John
 

·
Registered
2013 Honda Shadow Phantom 750
Joined
·
4,544 Posts
I agree that roller bearings have a better contact area and will last longer without the notchy problem.
I would prefer them also if I were changeing bearings.

True story=
I worked for Nissan for many years and in the 1980s when they were being tranported to the dealers across the USA on trains, we saw light marks in roller bearings, even though they were not causing a problem and you couldn't feel them.
We would see them when we were still packing front wheel bearings we would see 4 or 5 dark lines across the face of the otherwise perfect bearing cone.
It was called "Railroad bearings" from that bearing sitting in one spot, and the rail car was clicking over the joints on the rails hundreds of times on the trip, and the vibration would transfer into the bearings and actually make a mark in the number of rollers sitting in that position on the bottom. Didn't need to be replaced for that but an interesting situation.
Where I work we build/rebuild many different types of industrial machines, from continuous copper casting machines, wire drawing machines, all the way down to the most basic types of gear boxes. Not long after I started working there 10 years ago I noticed that many of the bearings that we used had the races and caged balls/rollers individually wrapped in paper. I asked about this and it is done like this to preserve and protect the bearings from the damage you described. I have also learned that there is a proper way for bearings to be warehoused and stored to minimize vibration damage.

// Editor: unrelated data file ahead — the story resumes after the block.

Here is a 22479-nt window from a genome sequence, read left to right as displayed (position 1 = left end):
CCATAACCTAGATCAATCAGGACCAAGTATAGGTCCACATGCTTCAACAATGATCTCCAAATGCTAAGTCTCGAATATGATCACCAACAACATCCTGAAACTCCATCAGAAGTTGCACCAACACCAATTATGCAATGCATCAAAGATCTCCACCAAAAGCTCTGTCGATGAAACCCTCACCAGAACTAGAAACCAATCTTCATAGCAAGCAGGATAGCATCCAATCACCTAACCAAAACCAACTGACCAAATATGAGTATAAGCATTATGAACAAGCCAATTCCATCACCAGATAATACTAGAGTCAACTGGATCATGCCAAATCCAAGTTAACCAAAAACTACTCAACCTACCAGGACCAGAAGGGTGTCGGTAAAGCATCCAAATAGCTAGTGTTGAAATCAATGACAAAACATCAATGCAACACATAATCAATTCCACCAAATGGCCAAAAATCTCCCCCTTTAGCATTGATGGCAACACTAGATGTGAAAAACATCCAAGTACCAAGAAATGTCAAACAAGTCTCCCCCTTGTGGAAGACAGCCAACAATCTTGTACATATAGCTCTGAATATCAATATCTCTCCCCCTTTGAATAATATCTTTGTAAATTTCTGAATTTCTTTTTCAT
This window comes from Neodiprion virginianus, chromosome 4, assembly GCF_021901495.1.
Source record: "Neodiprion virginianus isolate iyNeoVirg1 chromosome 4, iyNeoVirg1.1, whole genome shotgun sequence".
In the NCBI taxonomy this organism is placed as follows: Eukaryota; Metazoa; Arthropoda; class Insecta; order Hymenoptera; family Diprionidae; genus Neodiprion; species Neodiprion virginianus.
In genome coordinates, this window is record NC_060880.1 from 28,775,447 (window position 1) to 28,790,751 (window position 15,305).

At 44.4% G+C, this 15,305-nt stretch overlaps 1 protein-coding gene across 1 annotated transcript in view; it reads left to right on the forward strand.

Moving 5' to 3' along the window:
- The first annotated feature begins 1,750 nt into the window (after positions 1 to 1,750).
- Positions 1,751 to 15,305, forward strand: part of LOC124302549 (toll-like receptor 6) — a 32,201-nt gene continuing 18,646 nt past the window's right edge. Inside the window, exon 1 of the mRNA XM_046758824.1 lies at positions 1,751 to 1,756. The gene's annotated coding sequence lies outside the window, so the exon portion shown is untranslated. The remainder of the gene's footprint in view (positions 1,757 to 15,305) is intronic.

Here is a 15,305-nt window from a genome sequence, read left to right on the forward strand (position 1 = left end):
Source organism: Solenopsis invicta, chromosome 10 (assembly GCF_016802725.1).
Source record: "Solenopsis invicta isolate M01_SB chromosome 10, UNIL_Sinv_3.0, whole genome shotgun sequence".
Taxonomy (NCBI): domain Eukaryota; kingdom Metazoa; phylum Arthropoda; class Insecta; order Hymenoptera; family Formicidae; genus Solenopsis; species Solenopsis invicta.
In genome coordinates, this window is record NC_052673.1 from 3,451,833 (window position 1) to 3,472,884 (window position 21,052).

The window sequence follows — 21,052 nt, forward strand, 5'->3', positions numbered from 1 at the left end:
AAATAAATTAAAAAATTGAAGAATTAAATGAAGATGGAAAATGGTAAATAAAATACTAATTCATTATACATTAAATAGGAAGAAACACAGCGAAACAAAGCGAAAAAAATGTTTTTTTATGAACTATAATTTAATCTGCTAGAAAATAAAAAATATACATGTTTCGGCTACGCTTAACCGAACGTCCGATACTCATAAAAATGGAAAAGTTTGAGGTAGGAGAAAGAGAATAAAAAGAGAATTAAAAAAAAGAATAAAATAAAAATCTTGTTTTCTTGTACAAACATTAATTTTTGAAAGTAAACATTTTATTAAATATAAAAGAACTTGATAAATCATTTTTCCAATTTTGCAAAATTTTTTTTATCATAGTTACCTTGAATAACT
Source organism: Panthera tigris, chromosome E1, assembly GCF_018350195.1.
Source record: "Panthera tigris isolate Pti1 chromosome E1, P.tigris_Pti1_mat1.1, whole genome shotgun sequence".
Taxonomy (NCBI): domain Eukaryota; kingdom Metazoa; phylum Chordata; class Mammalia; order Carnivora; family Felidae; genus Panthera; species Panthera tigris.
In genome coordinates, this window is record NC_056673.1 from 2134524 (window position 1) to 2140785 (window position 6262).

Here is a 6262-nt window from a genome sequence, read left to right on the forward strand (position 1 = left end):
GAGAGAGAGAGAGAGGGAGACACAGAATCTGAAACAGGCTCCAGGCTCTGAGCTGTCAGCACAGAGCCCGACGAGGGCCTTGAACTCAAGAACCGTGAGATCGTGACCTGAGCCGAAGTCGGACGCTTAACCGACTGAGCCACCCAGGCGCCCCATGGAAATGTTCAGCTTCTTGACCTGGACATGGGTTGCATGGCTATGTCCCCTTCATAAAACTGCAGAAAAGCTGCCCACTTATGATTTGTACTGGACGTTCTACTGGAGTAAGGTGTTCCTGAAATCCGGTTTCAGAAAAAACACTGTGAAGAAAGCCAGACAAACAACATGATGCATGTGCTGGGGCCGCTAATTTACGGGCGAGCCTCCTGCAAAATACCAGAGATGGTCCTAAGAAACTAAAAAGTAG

The bearings we use range from basic bearings like is used in our bikes up to ones that cost $5000 or more. There was one machine we rebuilt that one of the bearings cost $30,000, it was 3” wide and 5’ in diameter.

Eric


Sent from my iPhone using Tapatalk
 

·
Registered
'97 Spirit 1100 - Chandler, AZ
Joined
·
513 Posts
Just completed a good 700+ mile ride over the weekend including a lot of long sweeping 65-70mph curves, interspersed with sections of extreme, 5-10mph max switchbacks and 6% mountain downgrade curves coming out of Alpine, AZ to Morenci, AZ. on Highway 191 in Eastern Arizona. Exhilarating, but revealed what I think are somewhat loose/dry head bearings on my '97 Spirit. Was a bigger issue on the long sweeping, higher speed turns. About mid-way through the turns the front wheel started to give very vague feedback then begins to feel like it's wandering from side to side for no good reason. Not terrible, but unnerving, particularly in the mountains with shear drop-off's to the side. Planning to inspect the steering head and bearings this coming weekend. From having done prior service with the bike lifted off the ground, the fork will flop effortlessly from center to either left or right, but as I didn't feel any looseness, didn't pay it any mind. One of my riding buddies told me it should have some resistance (preload) when turning and shouldn't just flop to either side, so guessing that's the likely issue. Will be digging into the service manual this week to see how best to service it. Hit 20K miles on the way home too!

BTW - here's an older, but good link to that very section of highway. We came down from ~8,000 feet of elevation just south of Alpine, to about 3,200 feet in Morenci.
 
1 - 20 of 25 Posts
Top